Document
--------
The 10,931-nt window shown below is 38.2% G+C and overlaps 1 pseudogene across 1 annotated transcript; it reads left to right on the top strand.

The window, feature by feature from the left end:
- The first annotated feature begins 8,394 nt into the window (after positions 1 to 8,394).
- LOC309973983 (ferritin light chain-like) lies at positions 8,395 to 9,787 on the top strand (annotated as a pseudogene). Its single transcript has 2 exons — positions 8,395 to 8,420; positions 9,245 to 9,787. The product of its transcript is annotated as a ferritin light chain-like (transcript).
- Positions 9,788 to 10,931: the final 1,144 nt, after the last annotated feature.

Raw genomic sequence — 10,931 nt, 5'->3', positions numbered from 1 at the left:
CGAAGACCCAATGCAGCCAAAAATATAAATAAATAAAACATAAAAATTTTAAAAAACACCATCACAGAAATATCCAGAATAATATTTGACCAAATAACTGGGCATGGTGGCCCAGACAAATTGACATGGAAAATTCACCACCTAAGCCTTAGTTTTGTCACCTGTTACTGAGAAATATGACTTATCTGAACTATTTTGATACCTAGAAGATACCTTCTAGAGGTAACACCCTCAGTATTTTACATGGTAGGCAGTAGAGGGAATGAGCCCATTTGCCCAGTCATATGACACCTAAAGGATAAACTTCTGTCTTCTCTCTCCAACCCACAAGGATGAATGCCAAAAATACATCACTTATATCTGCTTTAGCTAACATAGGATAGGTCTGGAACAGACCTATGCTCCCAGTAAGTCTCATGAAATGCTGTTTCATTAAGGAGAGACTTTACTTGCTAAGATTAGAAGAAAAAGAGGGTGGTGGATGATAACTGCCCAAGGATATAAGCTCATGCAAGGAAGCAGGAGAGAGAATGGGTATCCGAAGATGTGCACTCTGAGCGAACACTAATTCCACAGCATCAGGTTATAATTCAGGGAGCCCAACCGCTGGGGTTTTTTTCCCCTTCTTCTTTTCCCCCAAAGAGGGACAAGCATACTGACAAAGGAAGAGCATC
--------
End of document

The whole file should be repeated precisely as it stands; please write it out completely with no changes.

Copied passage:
The 10,931-nt window shown below is 38.2% G+C and overlaps 1 pseudogene across 1 annotated transcript; it reads left to right on the top strand.

The window, feature by feature from the left end:
- The first annotated feature begins 8,394 nt into the window (after positions 1 to 8,394).
- LOC309973983 (ferritin light chain-like) lies at positions 8,395 to 9,787 on the top strand (annotated as a pseudogene). Its single transcript has 2 exons — positions 8,395 to 8,420; positions 9,245 to 9,787. The product of its transcript is annotated as a ferritin light chain-like (transcript).
- Positions 9,788 to 10,931: the final 1,144 nt, after the last annotated feature.

Raw genomic sequence — 10,931 nt, 5'->3', positions numbered from 1 at the left:
CGAAGACCCAATGCAGCCAAAAATATAAATAAATAAAACATAAAAATTTTAAAAAACACCATCACAGAAATATCCAGAATAATATTTGACCAAATAACTGGGCATGGTGGCCCAGACAAATTGACATGGAAAATTCACCACCTAAGCCTTAGTTTTGTCACCTGTTACTGAGAAATATGACTTATCTGAACTATTTTGATACCTAGAAGATACCTTCTAGAGGTAACACCCTCAGTATTTTACATGGTAGGCAGTAGAGGGAATGAGCCCATTTGCCCAGTCATATGACACCTAAAGGATAAACTTCTGTCTTCTCTCTCCAACCCACAAGGATGAATGCCAAAAATACATCACTTATATCTGCTTTAGCTAACATAGGATAGGTCTGGAACAGACCTATGCTCCCAGTAAGTCTCATGAAATGCTGTTTCATTAAGGAGAGACTTTACTTGCTAAGATTAGAAGAAAAAGAGGGTGGTGGATGATAACTGCCCAAGGATATAAGCTCATGCAAGGAAGCAGGAGAGAGAATGGGTATCCGAAGATGTGCACTCTGAGCGAACACTAATTCCACAGCATCAGGTTATAATTCAGGGAGCCCAACCGCTGGGGTTTTTTTCCCCTTCTTCTTTTCCCCCAAAGAGGGACAAGCATACTGACAAAGGAAGAGCATC